Table 3: Allografts.

AuthorSampleBiomechanical propertiesHost response

Sclafani et al., 2000 [37]Human cadaveric dermis (AlloDerm) disk implanted subdermally behind a patient’s ear. Micronized human cadaveric dermis (AlloDerm) injected intradermally and subdermally in 2 different locations behind a patient’s ear. Both implants were examined 3 months and 1 month after implantation, respectively. (i) Both materials extensively invaded by host fibroblasts.
(ii) Both materials present new collagen ingrowth.

Kim et al., 2001 [22]Human cadaveric fascia implanted in 20 rats randomized into 2 survival groups (2 and 4 months).No significant decrease of the fracture toughness calculated by the trouser tear test.

Walter et al., 2003 [34]Freeze-dried and gamma-irradiated human cadaveric lata fascia implanted in 18 rabbits and excised 12 weeks after implantation. Significant decrease of biomechanical properties after 12 weeks of implantation.

Spiess et al., 2004 [35]Human cadaveric fascia lata implanted subcutaneously on the abdominal wall of 20 rats randomized into 2 survival groups (6 and 12 weeks).No significant decrease of tensile strength with time.

Yildirim et al., 2005 [38]Human cadaveric lata fascia implanted subcutaneously on the abdominal wall in 20 rabbits randomized into 4 survival groups (2, 7, 15, and 30 days). (i) Acute inflammation by high cell infiltration predominantly of polymorphous granulocytes.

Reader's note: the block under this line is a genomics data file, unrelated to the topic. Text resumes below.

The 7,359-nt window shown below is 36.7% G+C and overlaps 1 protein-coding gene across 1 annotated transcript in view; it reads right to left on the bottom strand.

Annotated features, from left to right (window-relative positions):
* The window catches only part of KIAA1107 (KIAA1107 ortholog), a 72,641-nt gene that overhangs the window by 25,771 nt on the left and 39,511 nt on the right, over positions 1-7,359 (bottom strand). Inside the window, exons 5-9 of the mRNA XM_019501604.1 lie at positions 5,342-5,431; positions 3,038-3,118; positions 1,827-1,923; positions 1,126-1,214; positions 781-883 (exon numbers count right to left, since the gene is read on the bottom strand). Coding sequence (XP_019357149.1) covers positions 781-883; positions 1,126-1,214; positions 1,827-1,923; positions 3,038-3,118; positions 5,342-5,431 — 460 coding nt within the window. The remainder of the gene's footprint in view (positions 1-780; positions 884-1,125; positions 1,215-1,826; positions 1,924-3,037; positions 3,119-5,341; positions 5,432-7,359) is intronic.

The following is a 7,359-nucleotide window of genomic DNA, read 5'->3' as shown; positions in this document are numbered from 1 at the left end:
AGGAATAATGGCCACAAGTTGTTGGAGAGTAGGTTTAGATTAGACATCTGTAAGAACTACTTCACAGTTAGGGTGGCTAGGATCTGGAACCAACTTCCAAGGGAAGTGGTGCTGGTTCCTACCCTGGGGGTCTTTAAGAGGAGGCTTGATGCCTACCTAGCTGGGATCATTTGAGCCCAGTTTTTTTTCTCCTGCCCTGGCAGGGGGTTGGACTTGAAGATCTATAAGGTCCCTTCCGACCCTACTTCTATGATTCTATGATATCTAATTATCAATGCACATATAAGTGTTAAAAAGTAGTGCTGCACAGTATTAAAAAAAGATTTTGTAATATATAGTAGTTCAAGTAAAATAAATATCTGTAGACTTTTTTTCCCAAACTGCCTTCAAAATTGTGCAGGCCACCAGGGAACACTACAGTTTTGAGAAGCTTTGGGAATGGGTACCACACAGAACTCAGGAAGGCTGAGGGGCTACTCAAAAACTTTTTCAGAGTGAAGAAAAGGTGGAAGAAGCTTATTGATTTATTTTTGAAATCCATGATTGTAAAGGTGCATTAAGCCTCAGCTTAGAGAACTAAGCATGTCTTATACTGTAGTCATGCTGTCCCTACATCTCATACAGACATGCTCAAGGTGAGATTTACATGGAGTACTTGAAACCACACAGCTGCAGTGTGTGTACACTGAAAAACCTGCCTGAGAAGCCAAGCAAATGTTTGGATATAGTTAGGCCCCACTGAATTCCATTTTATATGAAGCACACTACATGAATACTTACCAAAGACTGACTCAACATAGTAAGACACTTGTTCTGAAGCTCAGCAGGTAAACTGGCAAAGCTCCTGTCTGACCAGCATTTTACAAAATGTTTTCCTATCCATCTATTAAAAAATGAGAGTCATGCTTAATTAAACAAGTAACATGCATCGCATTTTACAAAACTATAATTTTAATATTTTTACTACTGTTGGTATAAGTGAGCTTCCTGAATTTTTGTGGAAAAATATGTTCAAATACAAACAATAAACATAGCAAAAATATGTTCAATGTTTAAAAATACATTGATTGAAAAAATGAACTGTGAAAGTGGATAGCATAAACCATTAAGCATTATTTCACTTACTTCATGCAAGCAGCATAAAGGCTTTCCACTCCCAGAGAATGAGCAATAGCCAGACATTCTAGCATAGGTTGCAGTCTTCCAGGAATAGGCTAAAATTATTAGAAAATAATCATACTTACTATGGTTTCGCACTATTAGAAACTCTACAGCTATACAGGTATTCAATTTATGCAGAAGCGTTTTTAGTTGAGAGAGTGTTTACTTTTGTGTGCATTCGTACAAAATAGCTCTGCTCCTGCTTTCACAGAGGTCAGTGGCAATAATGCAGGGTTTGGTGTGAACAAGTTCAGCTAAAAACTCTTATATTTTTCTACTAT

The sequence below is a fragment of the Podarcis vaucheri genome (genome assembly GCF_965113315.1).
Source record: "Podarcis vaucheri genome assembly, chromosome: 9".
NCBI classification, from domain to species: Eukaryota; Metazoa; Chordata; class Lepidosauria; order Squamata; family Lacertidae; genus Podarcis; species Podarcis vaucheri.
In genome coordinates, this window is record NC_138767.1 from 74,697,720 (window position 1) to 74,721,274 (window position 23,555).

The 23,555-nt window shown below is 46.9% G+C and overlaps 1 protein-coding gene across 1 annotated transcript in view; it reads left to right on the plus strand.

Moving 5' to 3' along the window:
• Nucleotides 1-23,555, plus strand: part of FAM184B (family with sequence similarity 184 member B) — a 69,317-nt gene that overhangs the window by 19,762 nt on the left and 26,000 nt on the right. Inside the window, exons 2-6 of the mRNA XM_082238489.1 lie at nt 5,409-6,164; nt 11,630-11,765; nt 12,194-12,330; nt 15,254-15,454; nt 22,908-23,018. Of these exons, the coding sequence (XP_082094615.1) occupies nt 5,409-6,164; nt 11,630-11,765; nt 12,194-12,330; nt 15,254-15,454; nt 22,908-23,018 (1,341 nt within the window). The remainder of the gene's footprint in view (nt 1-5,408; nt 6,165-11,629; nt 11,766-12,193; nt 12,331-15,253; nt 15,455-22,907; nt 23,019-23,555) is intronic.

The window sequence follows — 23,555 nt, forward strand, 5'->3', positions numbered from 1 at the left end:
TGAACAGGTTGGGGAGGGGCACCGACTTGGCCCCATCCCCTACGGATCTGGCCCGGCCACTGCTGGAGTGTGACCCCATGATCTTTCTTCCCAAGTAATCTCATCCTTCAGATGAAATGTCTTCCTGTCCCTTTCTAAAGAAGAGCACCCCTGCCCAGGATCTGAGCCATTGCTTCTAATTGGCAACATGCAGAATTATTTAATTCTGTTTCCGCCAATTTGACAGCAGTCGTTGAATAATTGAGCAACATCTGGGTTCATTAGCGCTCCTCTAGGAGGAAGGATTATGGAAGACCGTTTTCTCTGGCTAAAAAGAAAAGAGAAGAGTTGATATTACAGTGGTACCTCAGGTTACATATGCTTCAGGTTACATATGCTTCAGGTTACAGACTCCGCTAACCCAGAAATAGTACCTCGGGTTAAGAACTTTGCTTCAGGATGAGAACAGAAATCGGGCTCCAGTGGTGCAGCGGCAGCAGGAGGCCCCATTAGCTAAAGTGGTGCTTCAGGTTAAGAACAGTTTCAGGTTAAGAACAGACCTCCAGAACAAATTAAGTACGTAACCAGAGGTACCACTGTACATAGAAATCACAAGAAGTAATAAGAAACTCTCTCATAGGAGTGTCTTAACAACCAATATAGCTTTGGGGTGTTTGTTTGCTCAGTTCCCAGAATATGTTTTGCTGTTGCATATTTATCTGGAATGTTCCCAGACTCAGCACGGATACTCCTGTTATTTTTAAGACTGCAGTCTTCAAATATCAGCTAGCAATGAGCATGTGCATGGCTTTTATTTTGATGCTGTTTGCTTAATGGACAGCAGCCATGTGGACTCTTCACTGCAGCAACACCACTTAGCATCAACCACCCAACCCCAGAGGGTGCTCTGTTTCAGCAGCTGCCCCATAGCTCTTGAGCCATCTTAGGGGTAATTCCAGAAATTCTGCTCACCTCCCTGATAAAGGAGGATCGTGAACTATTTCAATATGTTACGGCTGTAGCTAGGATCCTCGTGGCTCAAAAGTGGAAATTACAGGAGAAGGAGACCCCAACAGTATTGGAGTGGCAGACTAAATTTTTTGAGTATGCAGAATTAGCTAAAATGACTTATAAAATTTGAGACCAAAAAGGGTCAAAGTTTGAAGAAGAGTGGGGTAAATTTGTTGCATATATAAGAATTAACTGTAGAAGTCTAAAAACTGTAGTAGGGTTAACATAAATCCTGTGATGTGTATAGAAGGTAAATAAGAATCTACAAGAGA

(ii) Integration in host tissue by moderate fibrotic process and muscle infiltration on day 30, with persistent inflammatory response.

Krambeck et al., 2006 [26]Cadaveric fascia lata implanted subcutaneously on the anterior rectus fascia of 10 rabbits randomized into 2 survival groups (6 and 12 weeks). (i) Moderate to high focal fibrosis.
(ii) Minimal to moderate degree of scar.
(iii) High degree of inflammatory infiltrate.

Hilger et al., 2006 [20]Human cadaveric dermis and lata fascia implanted in 20 rabbits randomized into 2 survival groups (6 and 12 weeks). Half implanted on the rectus fascia and half on the posterior vagina fascia.Very significant decrease of biomechanical properties after 12 weeks of implantation.(i) Two missing or fragmented materials implanted on the vagina after 12 weeks.
(ii) Moderate inflammatory response.
(iii) Minimal neovascularization.
(iv) Minimal collagen ingrowth without significant cell infiltration.

Woodruff et al., 2008 [27]Human cadaveric dermis slings explanted after revision from 2 women, due to different complications, between 2 and 65 months after implantation.(i) Moderate levels of encapsulation.
(ii) High levels of degradation.
(iii) Peripheries of the grafts invaded by fibroblasts but central portions remained acellular.

VandeVord et al., 2010 [39]Human cadaveric dermis and fascia lata implanted in 16 rats, respectively, and both randomized into 4 survival groups (2, 4, 8, and 12 weeks). Implantation around the bladder neck, anchored to the surrounding tissues. (i) Thin fibrous capsule formation.
(ii) Moderate cell infiltration and angiogenesis.

Rice et al., 2010 [36]Human cadaveric dermis (AlloDerm) implanted in 18 rats randomized into 2 survival groups (30 and 60 days). Subcutaneous implantation on abdominis rectus muscle defect.Increase of tensile strength after 30 days and, again, increase of tensile strength after 60 days, respectively, to 30 days.(i) Moderate amounts of collagen deposition well organized.
(ii) Abundant revascularization.

Kolb et al., 2012 [40]Human cadaveric dermis (AlloDerm) implanted subcutaneously in 5 pigs randomized into 4 survival groups (7, 21, 90, and 180 days).(i) Robust inflammatory response after 7 days of implantation, which achieved maximal level at 21 days, with formation of granulomas and areas of necrosis noted within the graft.
(ii) Moderate fibroblast infiltration, collagen ingrowth, and neovascularisation.
(iii) Moderate levels of encapsulation.